The residents forced to move will have an opportunity to move back after the work is completed, Brooks said. Vaughn said in other places around the country, these mixed-income communities reserve about a third of the housing units for low-income residents. The existing low-income communities targeted by the redevelopment, currently consist of 1,300 units.

The U.S. Department of Housing and Urban Development will make a determination on the redevelopment plan’s approval, HUD spokeswoman Gloria Shanahan confirmed in an email, but because the planning process has just begun, HUD oversight is not necessary at this point.

“The Mobile Housing Board will be required to provide a detailed development plan and financing strategy before work is to commence on the three communities,” Shanahan wrote. “This includes a relocation plan for the residents.”

Vaughan said the plan would be presented to HUD for approval once the plan is “fully developed, goes through a comment stage by various stakeholders and comes to a more final form.”

“Some type of HUD approval will be necessary,” Vaughan said.

Shanahan wrote that mixed-use, mixed-income projects are typically good models “for leveraging federal funds that are limited for properties with extensive capital needs … This can supplement HUD funding and makes a better set of options for housing authorities in their development plans.”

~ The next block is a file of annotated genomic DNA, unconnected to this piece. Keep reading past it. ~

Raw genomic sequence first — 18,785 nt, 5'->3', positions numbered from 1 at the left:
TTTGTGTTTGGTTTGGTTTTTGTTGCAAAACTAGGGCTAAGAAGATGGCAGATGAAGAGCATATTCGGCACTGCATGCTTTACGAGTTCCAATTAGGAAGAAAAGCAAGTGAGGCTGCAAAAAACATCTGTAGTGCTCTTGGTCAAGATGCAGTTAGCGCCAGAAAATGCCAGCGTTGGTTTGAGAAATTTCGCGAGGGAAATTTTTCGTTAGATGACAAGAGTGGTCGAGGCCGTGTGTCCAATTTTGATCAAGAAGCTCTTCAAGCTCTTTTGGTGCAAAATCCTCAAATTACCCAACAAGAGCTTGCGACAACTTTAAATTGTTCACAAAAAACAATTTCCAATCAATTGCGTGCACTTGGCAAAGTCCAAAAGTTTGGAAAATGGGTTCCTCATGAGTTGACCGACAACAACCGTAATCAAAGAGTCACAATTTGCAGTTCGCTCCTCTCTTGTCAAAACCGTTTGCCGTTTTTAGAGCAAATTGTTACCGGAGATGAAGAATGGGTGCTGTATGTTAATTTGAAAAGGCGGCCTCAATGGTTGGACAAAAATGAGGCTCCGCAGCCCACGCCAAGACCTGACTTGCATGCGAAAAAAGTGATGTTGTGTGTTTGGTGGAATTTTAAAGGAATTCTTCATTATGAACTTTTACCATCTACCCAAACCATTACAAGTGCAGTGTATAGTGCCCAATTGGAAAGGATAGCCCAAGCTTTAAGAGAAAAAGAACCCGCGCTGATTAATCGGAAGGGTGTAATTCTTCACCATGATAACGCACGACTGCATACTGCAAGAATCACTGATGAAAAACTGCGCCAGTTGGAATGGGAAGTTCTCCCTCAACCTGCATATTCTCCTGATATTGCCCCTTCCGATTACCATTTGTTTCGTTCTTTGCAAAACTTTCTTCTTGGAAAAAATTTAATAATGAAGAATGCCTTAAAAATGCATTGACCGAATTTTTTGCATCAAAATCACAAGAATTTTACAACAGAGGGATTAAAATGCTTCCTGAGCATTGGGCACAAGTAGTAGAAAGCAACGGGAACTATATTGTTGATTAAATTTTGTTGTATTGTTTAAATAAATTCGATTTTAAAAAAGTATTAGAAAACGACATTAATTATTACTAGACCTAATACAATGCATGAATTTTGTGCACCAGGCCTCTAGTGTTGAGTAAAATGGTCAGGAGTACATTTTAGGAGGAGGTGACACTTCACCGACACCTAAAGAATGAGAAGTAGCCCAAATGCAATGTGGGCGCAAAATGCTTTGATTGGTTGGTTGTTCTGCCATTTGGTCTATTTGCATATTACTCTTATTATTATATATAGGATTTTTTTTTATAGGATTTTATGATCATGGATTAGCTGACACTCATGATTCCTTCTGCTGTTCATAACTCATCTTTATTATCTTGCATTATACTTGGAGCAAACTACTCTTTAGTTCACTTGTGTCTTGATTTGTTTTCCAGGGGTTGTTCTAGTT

Low occupancy rates have affected MHB’s funding from HUD. As of September, MHB had an occupancy rate of 67 percent. The rate, which Shanahan previously described as “historically low,” stems in part from the vacant community at Josephine Allen Homes north of downtown. MHB moved residents out of Josephine Allen before gaining HUD approval for a renovation project there, but the authority is currently seeking to have those homes demolished.

Vaughan said an April story announcing $439,000 in redevelopment costs, referenced what it would take to renovate all 13 MHB communities. He added that the public housing portion of the project would total between $198 million to $251 million and the rest would be the mixed-use, mixed income portion, which includes the “market and workforce housing components, commercial retail, infrastructure, mixed-use space, recreational space, site preparation, etc.”  

Mobile Development Enterprises, a non-profit organization associated with MHB, will be involved in the project. Vaughn said it is anticipated MDE will provide “some logistical and strategic support for resident interaction and community engagement.”
Vaughn added that the role of MDE has not been fully defined.

MHB has some of the oldest housing stock in the nation. Brought into service in January 1943, Thomas James Place is one of four MHB housing developments that have been in use for more than 70 years. Homes in Thomas James were originally constructed to provide temporary housing for military personnel stationed at Brookley Field during World War II.

Boykin Tower was opened in September 1983 to serve senior citizens exclusively, and R.V. Taylor opened in November 1967 as a multi-family affordable housing development.